Picks and Pans Review: Fiskadoro

UPDATED 07/29/1985 at 01:00 AM EDT Originally published 07/29/1985 at 01:00 AM EDT

by Denis Johnson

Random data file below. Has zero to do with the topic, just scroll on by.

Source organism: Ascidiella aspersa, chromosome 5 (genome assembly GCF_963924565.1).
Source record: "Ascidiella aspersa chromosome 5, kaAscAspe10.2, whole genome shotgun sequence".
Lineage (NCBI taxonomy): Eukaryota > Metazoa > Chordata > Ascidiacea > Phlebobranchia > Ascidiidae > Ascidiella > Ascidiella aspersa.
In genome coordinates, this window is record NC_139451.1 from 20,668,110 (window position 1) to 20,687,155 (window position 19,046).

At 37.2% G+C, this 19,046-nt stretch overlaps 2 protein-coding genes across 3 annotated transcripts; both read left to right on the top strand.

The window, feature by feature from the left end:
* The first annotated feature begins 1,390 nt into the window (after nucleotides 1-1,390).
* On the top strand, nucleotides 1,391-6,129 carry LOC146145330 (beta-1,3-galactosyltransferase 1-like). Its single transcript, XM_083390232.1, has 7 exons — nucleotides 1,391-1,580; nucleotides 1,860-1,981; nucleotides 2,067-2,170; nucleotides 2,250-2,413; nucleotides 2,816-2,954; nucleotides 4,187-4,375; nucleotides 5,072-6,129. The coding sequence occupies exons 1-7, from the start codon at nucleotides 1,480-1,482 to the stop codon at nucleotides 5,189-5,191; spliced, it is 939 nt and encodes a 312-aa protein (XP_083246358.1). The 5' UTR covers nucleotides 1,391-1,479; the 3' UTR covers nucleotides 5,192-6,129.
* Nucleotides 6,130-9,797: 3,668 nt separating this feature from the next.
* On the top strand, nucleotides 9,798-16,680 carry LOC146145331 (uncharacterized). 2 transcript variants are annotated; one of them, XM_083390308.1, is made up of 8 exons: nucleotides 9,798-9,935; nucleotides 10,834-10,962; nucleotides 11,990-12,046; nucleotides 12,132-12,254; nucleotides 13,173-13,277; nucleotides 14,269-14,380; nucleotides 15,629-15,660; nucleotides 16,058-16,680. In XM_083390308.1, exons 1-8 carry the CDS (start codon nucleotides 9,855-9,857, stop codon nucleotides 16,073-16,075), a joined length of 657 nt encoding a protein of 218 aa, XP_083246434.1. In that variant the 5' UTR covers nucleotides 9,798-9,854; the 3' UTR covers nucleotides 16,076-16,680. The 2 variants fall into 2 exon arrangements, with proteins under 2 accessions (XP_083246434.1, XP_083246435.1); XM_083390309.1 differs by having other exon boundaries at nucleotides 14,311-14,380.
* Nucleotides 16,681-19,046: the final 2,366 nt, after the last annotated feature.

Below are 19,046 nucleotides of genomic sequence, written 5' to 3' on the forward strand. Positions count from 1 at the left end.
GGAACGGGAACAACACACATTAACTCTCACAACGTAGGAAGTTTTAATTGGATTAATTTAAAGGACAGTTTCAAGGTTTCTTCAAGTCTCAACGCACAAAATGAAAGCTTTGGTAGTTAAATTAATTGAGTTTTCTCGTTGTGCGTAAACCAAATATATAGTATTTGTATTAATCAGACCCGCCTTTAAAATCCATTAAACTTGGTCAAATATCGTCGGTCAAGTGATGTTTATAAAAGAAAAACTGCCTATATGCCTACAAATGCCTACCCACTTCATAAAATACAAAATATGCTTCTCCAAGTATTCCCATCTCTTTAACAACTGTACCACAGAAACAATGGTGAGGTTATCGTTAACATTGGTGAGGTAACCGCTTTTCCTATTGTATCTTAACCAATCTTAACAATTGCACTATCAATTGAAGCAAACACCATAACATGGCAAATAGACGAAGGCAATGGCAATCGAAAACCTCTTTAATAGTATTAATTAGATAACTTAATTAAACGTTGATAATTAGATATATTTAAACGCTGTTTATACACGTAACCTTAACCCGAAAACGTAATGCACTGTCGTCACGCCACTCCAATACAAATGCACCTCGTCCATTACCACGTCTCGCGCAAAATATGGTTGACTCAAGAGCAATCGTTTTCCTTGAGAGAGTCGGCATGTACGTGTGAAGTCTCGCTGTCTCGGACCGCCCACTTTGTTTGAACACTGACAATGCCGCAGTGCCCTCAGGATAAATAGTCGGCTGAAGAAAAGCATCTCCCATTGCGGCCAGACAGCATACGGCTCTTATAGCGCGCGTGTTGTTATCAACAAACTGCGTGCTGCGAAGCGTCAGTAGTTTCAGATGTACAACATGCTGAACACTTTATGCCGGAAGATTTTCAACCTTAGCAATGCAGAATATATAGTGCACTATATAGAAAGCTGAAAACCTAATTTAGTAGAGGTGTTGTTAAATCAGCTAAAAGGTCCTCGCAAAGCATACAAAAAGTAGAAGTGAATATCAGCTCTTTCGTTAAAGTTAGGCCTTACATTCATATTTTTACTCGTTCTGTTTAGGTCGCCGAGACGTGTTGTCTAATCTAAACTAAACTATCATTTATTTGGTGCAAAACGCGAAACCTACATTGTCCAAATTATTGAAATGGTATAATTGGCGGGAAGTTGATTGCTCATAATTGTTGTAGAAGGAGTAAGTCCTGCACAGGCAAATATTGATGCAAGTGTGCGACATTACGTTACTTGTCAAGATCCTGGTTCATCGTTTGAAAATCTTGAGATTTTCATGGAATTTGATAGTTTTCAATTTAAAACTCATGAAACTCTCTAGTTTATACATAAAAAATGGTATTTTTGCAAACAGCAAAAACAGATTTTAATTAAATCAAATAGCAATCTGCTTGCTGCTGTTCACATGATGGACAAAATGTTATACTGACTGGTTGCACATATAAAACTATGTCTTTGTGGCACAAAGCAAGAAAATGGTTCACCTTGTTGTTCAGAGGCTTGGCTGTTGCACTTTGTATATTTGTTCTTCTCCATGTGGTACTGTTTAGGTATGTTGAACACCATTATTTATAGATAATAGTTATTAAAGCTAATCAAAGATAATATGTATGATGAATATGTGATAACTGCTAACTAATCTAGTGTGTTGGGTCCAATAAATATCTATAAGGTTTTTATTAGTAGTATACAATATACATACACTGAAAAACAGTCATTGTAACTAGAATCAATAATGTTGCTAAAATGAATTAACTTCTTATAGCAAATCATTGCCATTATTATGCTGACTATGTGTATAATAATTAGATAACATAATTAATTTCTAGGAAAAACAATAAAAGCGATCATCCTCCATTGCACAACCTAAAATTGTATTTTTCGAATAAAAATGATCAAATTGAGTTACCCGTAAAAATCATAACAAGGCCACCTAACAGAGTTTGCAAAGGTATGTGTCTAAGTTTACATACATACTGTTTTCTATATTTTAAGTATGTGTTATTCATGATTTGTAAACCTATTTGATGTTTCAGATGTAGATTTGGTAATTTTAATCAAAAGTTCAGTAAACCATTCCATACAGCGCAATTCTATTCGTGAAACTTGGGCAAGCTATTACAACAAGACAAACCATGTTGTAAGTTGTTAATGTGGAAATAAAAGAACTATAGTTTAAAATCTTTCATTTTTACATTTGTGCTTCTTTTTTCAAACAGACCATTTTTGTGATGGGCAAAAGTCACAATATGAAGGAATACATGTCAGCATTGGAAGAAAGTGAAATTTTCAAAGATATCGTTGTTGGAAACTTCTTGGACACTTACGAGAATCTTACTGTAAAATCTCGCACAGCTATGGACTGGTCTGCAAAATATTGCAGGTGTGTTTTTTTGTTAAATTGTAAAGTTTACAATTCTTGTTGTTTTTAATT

In this subtle novel of the future, it has been half a century since atom bombs erased most of America. Two duds landed in the Florida Keys, and it is there that survivors have gathered. They live off fish and sugarcane. Old auto seats are living room furniture in the Quonset hut where Fiskadoro, a 12-year-old boy, lives with his fisherman father, his mother and two younger brothers. The language they speak is a cryptic blurt of Spanish mixed with English. Fiskadoro finds a clarinet and goes to take music lessons from Mr. Cheung, the manager of something called the Miami Symphony Orchestra. It is through Mr. Cheung's mute grandmother, who is more than 100 years old, that the reader learns that the end of the old world began with the fall of Saigon. The old woman drifts in dreams of the past, of her father's suicide and her escape just as the Vietnamese city fell to the Communists. If only she could talk, she could tell her grandson about auto-filled cities and copying machines, computers and all the rest. But Mr. Cheung thinks of recent history in terms of dinosaur tracks, and his sense of the past is as muddled as the few remnants of our culture that survive. This hideous world is powerfully and brilliantly rendered. Johnson, a poet and the author of an earlier novel, Angels, is a compelling storyteller who makes his nightmare scenario rich and sensuous, frightening and then grimly hopeful. Fiskadoro suffers shocking tragedies, but in the end Mr. Cheung believes that the boy will be the leader of a new kind of world. This is possible, Mr. Cheung thinks, only because Fiskadoro has no real memory of anything that has gone before. (Knopf, $14.95)

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